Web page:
Aloha feels like several films at once, crammed together and sped up, with results that are emotionally hollow and narratively confusing.
"If we did nothing else, we brought Rasputin into focus" Franklin Schaffner said in a musing sort of voice. "Rasputin wasn't really a mystic. He didn't heal the child through supernatural powers. Perhaps he was simply able to relax the child, and that brought down his temperature. That's my theory . . ."
Schaffner sipped at a bourbon and water, which he has prescribed for himself as an anti-flu measure.
"All Rasputin wanted to do was hold onto his position," he said. "He had a lot of good ideas, as a matter of fact. But the bureaucracy of czarist Russia made it impossible for anyone to function. Even Rasputin."
And that is more or less the portrait of Rasputin drawn by Schaffner in his new road show epic, "Nicholas and Alexandra," which opens Wednesday at the Bismarck. Fans of the traditional view of Rasputin will be cheered, however, to learn that even in the Schaffner version the mad monk chug-a-lugs a tumbler of poison, and is finally killed only after absorbing enough of the regime's bullets to hold the Western front for three days.
Schaffner got into the business of directing epics more or less without planning to, he said during an interview here. "Planet of the Apes" (1968) cost $5 million, but that was including 25 per cent studio overhead and wasn't really an epic budget. Still, "Planet" had an epic feel to it, and then Schaffner got the assignment to do "Patton."
"After you've done an epic, you're sort of a member of the club," he said. "At any given time, there are 8 or 10 directors who belong. It's kind of a grueling experience. During 'Patton,' I lost 16 pounds. On 'Nicholas and Alexandra,' I lost 26 pounds. But the effort seems to be paying off . . . the box office is running ahead of 'Oliver!' so far."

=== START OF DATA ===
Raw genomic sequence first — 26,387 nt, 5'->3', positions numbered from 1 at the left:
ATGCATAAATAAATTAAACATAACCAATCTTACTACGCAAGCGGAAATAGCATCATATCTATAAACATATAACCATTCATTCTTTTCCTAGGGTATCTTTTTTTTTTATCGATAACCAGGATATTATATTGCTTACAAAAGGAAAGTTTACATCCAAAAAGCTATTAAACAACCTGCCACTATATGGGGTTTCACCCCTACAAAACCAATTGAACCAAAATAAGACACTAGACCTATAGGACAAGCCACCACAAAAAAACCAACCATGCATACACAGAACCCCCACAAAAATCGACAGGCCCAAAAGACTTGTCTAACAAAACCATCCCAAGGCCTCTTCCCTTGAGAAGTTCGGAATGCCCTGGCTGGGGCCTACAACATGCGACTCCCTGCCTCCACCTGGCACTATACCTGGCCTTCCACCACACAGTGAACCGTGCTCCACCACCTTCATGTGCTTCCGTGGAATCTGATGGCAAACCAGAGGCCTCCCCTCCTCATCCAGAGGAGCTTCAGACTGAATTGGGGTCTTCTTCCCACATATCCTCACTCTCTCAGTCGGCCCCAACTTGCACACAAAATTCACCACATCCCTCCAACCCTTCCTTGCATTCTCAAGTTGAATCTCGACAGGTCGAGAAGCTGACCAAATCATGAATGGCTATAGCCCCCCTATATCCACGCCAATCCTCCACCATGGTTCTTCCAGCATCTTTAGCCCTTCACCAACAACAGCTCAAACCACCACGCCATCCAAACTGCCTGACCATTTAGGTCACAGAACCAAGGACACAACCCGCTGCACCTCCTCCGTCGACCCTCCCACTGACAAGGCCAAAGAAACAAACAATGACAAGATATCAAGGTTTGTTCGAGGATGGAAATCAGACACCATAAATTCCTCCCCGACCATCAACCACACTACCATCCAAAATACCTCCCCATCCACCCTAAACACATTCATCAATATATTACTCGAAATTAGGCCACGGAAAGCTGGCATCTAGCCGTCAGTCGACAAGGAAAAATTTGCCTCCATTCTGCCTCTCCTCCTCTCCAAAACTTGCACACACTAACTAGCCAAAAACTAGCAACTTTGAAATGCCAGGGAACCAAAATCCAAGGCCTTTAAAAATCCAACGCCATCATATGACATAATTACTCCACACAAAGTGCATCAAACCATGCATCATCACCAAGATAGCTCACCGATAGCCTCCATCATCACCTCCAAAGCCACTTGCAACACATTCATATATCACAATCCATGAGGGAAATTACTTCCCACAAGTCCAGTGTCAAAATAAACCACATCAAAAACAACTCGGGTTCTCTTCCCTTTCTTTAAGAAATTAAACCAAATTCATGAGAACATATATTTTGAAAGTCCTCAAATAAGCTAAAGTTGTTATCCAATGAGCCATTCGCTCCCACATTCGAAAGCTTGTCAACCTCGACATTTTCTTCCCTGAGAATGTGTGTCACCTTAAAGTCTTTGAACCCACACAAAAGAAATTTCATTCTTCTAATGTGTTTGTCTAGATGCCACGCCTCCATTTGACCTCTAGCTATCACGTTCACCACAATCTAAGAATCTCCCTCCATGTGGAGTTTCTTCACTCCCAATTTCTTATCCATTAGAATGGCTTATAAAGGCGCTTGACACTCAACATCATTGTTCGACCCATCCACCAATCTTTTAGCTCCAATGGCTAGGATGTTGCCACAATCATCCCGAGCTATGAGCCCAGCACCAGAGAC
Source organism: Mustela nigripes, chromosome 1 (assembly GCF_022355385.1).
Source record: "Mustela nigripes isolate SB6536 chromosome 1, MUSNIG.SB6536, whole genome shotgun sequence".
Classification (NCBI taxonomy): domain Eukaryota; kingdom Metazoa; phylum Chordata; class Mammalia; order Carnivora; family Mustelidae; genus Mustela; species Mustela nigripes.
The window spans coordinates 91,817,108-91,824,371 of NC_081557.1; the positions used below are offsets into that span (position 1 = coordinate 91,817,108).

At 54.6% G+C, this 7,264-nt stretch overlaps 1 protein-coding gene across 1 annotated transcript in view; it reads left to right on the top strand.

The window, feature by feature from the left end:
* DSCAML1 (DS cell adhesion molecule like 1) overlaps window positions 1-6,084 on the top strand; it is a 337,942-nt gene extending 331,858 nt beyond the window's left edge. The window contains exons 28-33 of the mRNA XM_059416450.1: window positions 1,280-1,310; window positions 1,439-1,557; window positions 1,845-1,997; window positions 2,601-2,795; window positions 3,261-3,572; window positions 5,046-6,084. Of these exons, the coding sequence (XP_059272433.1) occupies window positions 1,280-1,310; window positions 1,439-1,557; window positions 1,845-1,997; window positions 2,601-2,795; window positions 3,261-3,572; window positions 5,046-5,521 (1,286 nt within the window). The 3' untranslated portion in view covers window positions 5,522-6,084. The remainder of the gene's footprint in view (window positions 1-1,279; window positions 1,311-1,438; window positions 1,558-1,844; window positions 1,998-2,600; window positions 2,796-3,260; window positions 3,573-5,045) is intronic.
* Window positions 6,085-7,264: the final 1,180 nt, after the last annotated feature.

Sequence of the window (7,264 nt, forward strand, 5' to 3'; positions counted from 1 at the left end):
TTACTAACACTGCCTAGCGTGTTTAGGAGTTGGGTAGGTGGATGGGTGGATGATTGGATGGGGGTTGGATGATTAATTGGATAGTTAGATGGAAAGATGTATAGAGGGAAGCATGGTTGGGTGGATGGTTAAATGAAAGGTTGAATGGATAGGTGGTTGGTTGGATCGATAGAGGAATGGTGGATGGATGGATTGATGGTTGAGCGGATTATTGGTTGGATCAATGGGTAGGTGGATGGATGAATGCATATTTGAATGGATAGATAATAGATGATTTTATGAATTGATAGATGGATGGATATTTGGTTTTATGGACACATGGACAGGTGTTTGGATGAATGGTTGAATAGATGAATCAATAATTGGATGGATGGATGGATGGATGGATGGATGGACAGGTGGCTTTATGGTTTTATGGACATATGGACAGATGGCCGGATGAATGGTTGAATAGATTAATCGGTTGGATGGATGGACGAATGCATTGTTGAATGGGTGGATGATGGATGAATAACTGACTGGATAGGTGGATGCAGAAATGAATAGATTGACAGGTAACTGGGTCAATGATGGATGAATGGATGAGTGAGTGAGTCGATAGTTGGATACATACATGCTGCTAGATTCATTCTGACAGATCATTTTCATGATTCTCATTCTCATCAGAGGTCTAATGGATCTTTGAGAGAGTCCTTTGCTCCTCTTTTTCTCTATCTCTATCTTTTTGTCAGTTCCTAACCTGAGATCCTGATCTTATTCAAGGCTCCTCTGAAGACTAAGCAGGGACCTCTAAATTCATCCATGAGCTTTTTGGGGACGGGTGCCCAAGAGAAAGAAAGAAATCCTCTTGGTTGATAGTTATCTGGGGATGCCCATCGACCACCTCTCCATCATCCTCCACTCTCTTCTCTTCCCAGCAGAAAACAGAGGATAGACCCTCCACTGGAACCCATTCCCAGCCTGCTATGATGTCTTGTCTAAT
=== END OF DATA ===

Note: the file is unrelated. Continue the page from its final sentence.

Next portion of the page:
The problem of checking "Nicholas and Alexandra" for historical accuracy was made simple, he said, because the original best seller by Robert K. Massie was so thoroughly researched.
"Massie originally became interested in the czar and czarina because he also had a child who suffered from hemophilia," Schaffner said. "Massie's wife reads and speaks Russian fluently and is a translator of Russian poetry, so that made it easy for him to gain access to Russian documents. So far as I know, no one has faulted the book on his historical details."
That will no doubt disappoint subscribers to the Princess Anastasia Lives theory, since Anastasia is assassinated with the other members of her family in the film's inevitable ending. Along the way, however, the movie's attention to actual historical detail creates a portrait of the czar that is very human, vulnerable and unlike popular notions of Bloody Nicholas.
"It was easier to create the central characters from scratch because we were using movie unknowns," Schaffner said.
"With a Richard Burton, you have to waste a reel convincing people that isn't really Richard Burton. This time, we had an opposite sort of problem because there are so many famous actors in supporting roles. We wanted them to be characters, not cameos, and I think we succeeded. Laurence Olivier is on the screen maybe three times before audiences even realize who he is."
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